During her first master Business Administration at the VU, the time came when Tax & Legal working student Jackie Koster needed to think about her next step. The structured Jackie created a step-by-step plan. Her first step was to arrange an internship at Deloitte. A logical second step would be to start at Deloitte as an analyst after graduation. Her focus had been on business for years, but after a burnout at the beginning of her master’s, she thought it wise to explore other options as well.
“While I was studying, I soon heard about the Big 4. A working studentship at Deloitte sounded like the perfect picture. A good friend of mine worked at Gi3, a subdivision of Tax & Legal at Deloitte. Tax & Legal may not seem the most logical choice with a Business Administration background, but that friend also did not have a fiscal background. He told me about the many sustainable projects that he worked on. Thanks to him, I finally applied and started as a working student for three days a week.
The social responsibility aspect from my study and the focus on sustainability at Deloitte appeal to me. And I like to help others. That’s how I began to consider other options than Deloitte. ‘What about a teacher in Business Economics (Bedrijfseconomie in the Netherlands)?’, I heard from those closest to me. It sounded like a good plan, so after I obtained my first master’s degree, I started with my second, to obtain a first-degree teaching qualification.
In the meantime, I had specialized in strategic issues with a focus on Corporate Social Responsibility at the VU. After half a year at Deloitte, I got the question: ‘What are your plans when you’re done?’ I was really enjoying myself and wanted to stay, but would also start the teaching master’s soon. As an exception, I was allowed to continue working for one day a week.
Since my previous degrees were in English, I decided to also follow the extracurricular programme ‘World Teachers Programme’. As a result, I do not teach the Dutch course ‘Bedrijfseconomie’, but Business Management and BTEC – a career and business-oriented course – at The International School of The Hague.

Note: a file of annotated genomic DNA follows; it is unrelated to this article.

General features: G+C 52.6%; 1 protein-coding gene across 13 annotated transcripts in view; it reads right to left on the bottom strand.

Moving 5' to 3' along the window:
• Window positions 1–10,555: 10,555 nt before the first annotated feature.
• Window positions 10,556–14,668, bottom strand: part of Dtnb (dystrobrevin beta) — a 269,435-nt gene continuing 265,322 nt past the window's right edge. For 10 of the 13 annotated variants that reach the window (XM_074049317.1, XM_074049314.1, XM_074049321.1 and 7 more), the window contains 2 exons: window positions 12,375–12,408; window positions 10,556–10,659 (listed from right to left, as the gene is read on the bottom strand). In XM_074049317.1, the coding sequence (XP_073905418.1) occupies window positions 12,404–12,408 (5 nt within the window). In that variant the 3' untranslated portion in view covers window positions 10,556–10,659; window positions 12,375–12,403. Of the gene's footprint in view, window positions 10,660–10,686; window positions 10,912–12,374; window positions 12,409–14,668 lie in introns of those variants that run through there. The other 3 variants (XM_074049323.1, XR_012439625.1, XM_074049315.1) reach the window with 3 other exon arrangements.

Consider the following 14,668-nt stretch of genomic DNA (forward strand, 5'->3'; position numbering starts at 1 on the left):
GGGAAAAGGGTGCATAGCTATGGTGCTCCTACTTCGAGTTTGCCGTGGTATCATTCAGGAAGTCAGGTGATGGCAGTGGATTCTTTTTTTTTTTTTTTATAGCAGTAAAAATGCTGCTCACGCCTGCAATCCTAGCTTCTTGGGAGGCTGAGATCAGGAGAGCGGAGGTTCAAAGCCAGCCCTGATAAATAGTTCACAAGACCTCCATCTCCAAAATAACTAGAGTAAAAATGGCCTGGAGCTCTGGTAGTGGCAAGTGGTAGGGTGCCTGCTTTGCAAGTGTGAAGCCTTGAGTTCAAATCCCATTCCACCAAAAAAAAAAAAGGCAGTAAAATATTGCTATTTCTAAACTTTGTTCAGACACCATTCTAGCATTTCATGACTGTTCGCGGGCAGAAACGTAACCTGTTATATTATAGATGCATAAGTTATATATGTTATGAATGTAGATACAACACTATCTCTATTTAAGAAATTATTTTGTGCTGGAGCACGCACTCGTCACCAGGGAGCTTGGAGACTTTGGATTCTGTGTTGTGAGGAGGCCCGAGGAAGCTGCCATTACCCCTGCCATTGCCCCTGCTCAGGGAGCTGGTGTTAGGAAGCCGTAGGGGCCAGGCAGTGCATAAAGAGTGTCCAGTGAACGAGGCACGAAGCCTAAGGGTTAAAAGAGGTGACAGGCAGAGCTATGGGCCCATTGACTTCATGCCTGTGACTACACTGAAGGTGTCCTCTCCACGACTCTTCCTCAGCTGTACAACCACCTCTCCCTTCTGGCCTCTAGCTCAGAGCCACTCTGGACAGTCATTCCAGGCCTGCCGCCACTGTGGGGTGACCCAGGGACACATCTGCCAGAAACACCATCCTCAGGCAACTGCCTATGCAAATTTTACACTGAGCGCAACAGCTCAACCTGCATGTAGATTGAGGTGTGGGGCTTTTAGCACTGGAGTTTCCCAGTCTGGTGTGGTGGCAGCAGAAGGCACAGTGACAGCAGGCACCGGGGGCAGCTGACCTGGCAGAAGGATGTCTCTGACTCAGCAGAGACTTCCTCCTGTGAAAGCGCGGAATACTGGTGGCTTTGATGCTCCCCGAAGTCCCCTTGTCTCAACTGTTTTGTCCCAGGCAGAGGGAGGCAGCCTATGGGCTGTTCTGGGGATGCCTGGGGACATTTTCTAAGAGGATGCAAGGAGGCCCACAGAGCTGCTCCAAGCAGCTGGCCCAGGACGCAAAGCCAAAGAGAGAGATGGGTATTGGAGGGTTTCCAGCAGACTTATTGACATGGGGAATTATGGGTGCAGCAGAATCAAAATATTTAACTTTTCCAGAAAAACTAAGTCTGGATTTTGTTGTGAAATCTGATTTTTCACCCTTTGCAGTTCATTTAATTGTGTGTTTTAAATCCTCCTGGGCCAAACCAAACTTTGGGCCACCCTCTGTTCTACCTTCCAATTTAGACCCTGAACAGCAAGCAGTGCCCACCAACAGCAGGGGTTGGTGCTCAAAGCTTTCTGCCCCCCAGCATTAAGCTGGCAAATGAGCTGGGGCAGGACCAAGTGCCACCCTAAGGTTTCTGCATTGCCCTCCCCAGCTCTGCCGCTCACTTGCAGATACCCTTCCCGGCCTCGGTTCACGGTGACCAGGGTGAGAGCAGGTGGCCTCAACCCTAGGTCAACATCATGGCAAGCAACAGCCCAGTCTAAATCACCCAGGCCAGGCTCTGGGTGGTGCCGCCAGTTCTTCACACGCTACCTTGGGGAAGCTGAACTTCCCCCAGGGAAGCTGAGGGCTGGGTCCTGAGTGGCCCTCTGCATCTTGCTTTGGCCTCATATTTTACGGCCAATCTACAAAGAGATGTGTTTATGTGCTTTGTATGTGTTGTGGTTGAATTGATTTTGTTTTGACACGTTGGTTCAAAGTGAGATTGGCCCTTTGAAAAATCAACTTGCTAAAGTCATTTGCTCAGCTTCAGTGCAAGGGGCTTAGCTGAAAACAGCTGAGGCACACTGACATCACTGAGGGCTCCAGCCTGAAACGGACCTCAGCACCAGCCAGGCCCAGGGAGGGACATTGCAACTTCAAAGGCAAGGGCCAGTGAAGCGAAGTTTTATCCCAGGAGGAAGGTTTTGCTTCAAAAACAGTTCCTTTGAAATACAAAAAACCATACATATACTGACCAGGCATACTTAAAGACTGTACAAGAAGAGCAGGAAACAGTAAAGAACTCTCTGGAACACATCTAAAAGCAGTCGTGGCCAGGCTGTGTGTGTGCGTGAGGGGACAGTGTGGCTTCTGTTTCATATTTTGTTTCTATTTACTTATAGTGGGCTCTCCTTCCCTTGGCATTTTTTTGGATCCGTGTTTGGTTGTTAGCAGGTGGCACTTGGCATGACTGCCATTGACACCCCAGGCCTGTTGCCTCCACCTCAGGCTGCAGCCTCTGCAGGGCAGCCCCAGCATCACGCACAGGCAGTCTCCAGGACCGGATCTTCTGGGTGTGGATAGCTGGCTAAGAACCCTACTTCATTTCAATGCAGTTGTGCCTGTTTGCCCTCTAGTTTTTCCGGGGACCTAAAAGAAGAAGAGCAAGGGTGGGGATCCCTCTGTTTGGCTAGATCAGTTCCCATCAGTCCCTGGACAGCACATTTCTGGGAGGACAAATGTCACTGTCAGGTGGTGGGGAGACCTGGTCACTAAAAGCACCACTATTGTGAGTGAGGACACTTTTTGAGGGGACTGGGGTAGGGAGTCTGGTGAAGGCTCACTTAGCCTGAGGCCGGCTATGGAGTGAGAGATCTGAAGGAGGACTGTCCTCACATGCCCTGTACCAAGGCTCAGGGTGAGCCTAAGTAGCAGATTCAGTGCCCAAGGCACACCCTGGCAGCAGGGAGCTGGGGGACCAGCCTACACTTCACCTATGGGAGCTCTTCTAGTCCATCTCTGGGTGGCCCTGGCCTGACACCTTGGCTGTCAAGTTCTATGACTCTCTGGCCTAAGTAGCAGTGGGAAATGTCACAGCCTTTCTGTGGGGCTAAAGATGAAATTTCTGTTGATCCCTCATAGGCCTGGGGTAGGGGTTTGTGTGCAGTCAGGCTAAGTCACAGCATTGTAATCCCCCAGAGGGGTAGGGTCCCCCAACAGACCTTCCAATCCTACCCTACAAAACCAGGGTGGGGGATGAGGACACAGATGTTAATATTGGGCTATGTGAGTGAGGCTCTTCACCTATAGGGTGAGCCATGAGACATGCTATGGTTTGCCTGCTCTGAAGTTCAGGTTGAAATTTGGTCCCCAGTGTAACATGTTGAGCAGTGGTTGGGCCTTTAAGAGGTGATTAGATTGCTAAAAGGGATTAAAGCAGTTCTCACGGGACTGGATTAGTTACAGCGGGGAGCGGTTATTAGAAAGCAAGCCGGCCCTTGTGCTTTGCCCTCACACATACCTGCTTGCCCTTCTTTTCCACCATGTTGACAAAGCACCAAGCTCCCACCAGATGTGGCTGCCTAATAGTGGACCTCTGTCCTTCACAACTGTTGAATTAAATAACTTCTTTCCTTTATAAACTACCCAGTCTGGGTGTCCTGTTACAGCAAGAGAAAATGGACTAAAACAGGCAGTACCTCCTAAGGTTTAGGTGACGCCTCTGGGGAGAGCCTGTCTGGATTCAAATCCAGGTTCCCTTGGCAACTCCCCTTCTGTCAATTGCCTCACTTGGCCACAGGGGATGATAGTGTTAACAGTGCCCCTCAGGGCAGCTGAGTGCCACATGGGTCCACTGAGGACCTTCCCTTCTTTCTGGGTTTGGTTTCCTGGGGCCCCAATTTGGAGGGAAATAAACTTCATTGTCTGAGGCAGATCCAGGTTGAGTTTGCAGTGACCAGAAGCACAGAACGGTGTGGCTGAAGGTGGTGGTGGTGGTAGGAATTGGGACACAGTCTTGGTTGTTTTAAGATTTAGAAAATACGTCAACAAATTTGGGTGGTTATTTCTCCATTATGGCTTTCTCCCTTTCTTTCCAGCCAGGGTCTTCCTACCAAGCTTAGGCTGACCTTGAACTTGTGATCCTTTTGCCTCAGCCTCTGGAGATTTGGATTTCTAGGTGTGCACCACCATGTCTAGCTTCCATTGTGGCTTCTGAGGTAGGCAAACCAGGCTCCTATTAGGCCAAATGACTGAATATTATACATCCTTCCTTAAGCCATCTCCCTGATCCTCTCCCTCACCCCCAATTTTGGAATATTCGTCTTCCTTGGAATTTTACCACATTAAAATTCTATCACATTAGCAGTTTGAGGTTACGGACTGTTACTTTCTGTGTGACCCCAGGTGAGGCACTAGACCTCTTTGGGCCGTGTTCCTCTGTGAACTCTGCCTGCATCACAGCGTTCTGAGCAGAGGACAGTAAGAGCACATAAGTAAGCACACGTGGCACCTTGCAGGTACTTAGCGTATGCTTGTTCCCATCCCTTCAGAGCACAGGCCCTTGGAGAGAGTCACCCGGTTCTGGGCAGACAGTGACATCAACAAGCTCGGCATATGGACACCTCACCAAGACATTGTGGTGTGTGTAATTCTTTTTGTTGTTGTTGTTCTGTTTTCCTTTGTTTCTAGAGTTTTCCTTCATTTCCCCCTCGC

With a burnout past, it is particularly important to keep the balance between work and studying.
Monday: attend lectures in Leiden, Tuesday, Thursday, and Friday teaching in The Hague, and on Wednesday working at Deloitte in Amsterdam. With a burnout past, it is particularly important to keep the balance between work and studying. It was not always easy, but so far I have been doing pretty well.
I keep everything separate. In principle, I can always be reached on my phone, but I only read emails on the designated working days. To make this feasible for myself, unlike most around me, I only have my personal email on my phone. This certainly was not easy at first, because what if someone really needs me? Fortunately, everyone around me knows that I am better accessible on some days than on others and everyone understands that. The so-called ‘problem’ exists only in my head. Although, it remains difficult that there is no place where you are included in everything.
Due to the consequences of Covid-19, I not only had to work from home for Deloitte, but all lessons had to be taught online as well. Additionally, my planned international internship had to be canceled. Suddenly, my tightly planned schedule had disappeared. Keeping everything separate appears to be the right solution, even now. Around me, I hear that there is a great temptation to mix everyday life with work; doing the laundry in between calls, or checking some emails during the weekend. By making that distinction during these times, I ensure that none of them become too much.
Despite the lack of seeing each other in real life, there are also some nice aspects to online teaching, such as the possibility to use online functions in the classroom. This allows me to further develop myself as a teacher. The biggest question of most teachers at the moment is: ‘how do I know that my students are actually learning?’ That focus can, in my opinion, be even more highlighted in business. For example in a team; does everyone have enough work or rather too much? How doe we keep track of who does what and when? Not because we don’t trust our team, but so that the work doesn’t get too much and we don’t forget about each other.
Now that the end of this master’s is also approaching, it is time to choose: Deloitte, teacher, or maybe even both?”
Jackie is werkstudent bij Gi3, een onderdeel van Tax & Legal bij Deloitte. Daarnaast volgt zij een lerarenmaster en is zij part-time docent Economie.